Papers on Seismology
Moho depth variation in southern California from teleseismic receiver functions
Article first published online: 20 SEP 2012
Copyright 2000 by the American Geophysical Union.
Journal of Geophysical Research: Solid Earth (1978–2012)
Volume 105, Issue B2, pages 2969–2980, 10 February 2000
How to Cite
2000), Moho depth variation in southern California from teleseismic receiver functions, J. Geophys. Res., 105(B2), 2969–2980, doi:10.1029/1999JB900322., and (
- Issue published online: 20 SEP 2012
- Article first published online: 20 SEP 2012
- Manuscript Accepted: 14 SEP 1999
- Manuscript Received: 23 MAR 1999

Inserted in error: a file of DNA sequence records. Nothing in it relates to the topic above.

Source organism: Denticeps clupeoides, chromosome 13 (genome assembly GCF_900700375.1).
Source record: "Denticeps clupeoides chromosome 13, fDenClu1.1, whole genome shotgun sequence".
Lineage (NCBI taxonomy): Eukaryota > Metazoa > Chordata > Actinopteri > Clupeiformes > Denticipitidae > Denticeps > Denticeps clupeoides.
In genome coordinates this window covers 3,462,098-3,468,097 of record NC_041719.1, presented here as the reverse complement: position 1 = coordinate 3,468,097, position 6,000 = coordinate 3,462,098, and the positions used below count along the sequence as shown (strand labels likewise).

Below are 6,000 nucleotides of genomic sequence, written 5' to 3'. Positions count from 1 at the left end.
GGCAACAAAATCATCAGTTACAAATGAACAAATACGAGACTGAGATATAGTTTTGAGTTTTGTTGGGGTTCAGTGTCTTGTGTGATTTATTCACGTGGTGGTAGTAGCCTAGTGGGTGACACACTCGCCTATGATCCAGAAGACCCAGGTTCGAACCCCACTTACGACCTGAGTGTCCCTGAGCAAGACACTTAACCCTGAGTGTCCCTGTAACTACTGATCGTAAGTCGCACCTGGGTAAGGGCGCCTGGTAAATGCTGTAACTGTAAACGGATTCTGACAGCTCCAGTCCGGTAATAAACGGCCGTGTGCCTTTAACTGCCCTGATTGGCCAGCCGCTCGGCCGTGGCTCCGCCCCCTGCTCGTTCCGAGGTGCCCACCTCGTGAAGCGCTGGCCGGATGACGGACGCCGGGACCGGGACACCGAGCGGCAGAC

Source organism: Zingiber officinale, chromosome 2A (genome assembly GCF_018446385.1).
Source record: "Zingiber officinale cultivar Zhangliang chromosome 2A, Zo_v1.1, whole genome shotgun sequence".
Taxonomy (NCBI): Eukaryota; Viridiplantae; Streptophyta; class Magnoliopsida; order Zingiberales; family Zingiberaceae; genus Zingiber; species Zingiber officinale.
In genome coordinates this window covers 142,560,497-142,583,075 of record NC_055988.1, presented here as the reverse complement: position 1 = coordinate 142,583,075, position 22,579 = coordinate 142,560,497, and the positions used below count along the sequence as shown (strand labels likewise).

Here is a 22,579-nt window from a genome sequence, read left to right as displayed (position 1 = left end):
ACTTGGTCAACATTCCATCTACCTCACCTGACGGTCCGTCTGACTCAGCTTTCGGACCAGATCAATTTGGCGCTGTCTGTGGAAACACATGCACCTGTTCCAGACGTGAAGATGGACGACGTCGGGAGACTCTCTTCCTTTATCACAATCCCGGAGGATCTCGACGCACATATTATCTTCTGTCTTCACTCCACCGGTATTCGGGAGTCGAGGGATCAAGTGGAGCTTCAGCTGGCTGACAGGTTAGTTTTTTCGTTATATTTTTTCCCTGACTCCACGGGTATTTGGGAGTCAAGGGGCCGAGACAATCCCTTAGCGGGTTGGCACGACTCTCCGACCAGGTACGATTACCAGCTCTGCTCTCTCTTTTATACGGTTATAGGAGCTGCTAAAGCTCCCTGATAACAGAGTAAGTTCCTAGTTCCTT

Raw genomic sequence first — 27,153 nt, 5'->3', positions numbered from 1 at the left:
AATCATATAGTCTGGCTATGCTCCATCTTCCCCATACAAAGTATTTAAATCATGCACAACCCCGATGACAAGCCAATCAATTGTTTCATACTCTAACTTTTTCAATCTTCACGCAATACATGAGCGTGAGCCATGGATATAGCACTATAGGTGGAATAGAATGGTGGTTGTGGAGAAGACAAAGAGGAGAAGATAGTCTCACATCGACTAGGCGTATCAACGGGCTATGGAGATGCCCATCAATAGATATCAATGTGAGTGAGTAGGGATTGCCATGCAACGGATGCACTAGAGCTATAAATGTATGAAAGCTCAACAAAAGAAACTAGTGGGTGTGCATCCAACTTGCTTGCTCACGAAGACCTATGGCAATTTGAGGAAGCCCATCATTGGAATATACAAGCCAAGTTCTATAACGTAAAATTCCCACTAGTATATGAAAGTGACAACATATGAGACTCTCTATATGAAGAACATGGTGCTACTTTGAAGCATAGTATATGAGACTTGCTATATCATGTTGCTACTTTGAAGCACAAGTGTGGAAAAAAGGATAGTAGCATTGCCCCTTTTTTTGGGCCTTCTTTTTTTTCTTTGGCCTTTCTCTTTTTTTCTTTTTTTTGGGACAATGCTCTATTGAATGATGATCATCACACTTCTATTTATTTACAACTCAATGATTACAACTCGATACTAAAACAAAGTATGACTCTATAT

The number of broadband three-component seismic stations in southern California has more than tripled recently. In this study we use the teleseismic receiver function technique to determine the crustal thicknesses and Vp/Vs ratios for these stations and map out the lateral variation of Moho depth under southern California. It is shown that a receiver function can provide a very good “point” measurement of crustal thickness under a broadband station and is not sensitive to crustal P velocity. However, the crustal thickness estimated only from the delay time of the Moho P-to-S converted phase trades off strongly with the crustal Vp/Vs ratio. The ambiguity can be reduced significantly by incorporating the later multiple converted phases, namely, the PpPs and PpSs+PsPs. We propose a stacking algorithm which sums the amplitudes of receiver function at the predicted arrival times of these phases by different crustal thicknesses H and Vp/Vs ratios. This transforms the time domain receiver functions directly into the H-Vp/Vs domain without need to identify these phases and to pick their arrival times. The best estimations of crustal thickness and Vp/Vs ratio are found when the three phases are stacked coherently. By stacking receiver functions from different distances and directions, effects of lateral structural variation are suppressed, and an average crustal model is obtained. Applying this technique to 84 digital broadband stations in southern California reveals that the Moho depth is 29 km on average and varies from 21 to 37 km. Deeper Mohos are found under the eastern Transverse Range, the Peninsular Range, and the Sierra Nevada Range. The central Transverse Range, however, does not have a crustal root. Thin crusts exist in the Inner California Borderland (21–22 km) and the Salton Trough (22 km). The Moho is relatively flat at the average depth in the western and central Mojave Desert and becomes shallower to the east under the Eastern California Shear Zone (ECSZ). Southern California crust has an average Vp/Vs ratio of 1.78, with higher ratios of 1.8 to 1.85 in the mountain ranges with Mesozoic basement and lower ratios in the Mojave Block except for the ECSZ, where the ratio increases.